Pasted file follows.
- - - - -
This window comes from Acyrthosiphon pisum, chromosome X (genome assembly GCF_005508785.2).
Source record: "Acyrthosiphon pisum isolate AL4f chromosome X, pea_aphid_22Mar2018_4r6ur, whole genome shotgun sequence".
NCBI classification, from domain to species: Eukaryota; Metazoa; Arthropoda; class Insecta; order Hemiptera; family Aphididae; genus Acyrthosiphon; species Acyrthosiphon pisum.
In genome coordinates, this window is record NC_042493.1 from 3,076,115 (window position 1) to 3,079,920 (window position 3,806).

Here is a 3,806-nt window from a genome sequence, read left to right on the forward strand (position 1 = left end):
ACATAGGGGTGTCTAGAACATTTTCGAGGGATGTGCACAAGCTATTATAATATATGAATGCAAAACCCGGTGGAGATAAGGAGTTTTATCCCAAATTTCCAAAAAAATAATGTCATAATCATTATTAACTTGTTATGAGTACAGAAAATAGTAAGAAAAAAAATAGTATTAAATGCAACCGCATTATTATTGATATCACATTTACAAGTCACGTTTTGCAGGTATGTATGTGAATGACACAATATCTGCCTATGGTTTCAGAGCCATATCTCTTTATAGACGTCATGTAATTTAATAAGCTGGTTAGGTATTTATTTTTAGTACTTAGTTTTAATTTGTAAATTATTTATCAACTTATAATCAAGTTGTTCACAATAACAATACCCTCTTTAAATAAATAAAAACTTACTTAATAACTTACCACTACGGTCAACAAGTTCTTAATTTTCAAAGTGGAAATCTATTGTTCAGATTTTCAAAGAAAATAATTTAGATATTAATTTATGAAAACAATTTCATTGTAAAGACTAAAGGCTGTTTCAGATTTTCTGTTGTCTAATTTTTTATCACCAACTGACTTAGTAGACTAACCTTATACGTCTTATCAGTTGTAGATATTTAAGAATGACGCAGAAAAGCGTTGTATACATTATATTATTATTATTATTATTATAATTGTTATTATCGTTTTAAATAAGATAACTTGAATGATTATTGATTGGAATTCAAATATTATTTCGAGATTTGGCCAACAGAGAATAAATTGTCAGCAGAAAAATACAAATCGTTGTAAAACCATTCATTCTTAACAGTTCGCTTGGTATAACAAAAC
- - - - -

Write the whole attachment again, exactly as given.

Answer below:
This window comes from Acyrthosiphon pisum, chromosome X (genome assembly GCF_005508785.2).
Source record: "Acyrthosiphon pisum isolate AL4f chromosome X, pea_aphid_22Mar2018_4r6ur, whole genome shotgun sequence".
NCBI classification, from domain to species: Eukaryota; Metazoa; Arthropoda; class Insecta; order Hemiptera; family Aphididae; genus Acyrthosiphon; species Acyrthosiphon pisum.
In genome coordinates, this window is record NC_042493.1 from 3,076,115 (window position 1) to 3,079,920 (window position 3,806).

Here is a 3,806-nt window from a genome sequence, read left to right on the forward strand (position 1 = left end):
ACATAGGGGTGTCTAGAACATTTTCGAGGGATGTGCACAAGCTATTATAATATATGAATGCAAAACCCGGTGGAGATAAGGAGTTTTATCCCAAATTTCCAAAAAAATAATGTCATAATCATTATTAACTTGTTATGAGTACAGAAAATAGTAAGAAAAAAAATAGTATTAAATGCAACCGCATTATTATTGATATCACATTTACAAGTCACGTTTTGCAGGTATGTATGTGAATGACACAATATCTGCCTATGGTTTCAGAGCCATATCTCTTTATAGACGTCATGTAATTTAATAAGCTGGTTAGGTATTTATTTTTAGTACTTAGTTTTAATTTGTAAATTATTTATCAACTTATAATCAAGTTGTTCACAATAACAATACCCTCTTTAAATAAATAAAAACTTACTTAATAACTTACCACTACGGTCAACAAGTTCTTAATTTTCAAAGTGGAAATCTATTGTTCAGATTTTCAAAGAAAATAATTTAGATATTAATTTATGAAAACAATTTCATTGTAAAGACTAAAGGCTGTTTCAGATTTTCTGTTGTCTAATTTTTTATCACCAACTGACTTAGTAGACTAACCTTATACGTCTTATCAGTTGTAGATATTTAAGAATGACGCAGAAAAGCGTTGTATACATTATATTATTATTATTATTATTATAATTGTTATTATCGTTTTAAATAAGATAACTTGAATGATTATTGATTGGAATTCAAATATTATTTCGAGATTTGGCCAACAGAGAATAAATTGTCAGCAGAAAAATACAAATCGTTGTAAAACCATTCATTCTTAACAGTTCGCTTGGTATAACAAAAC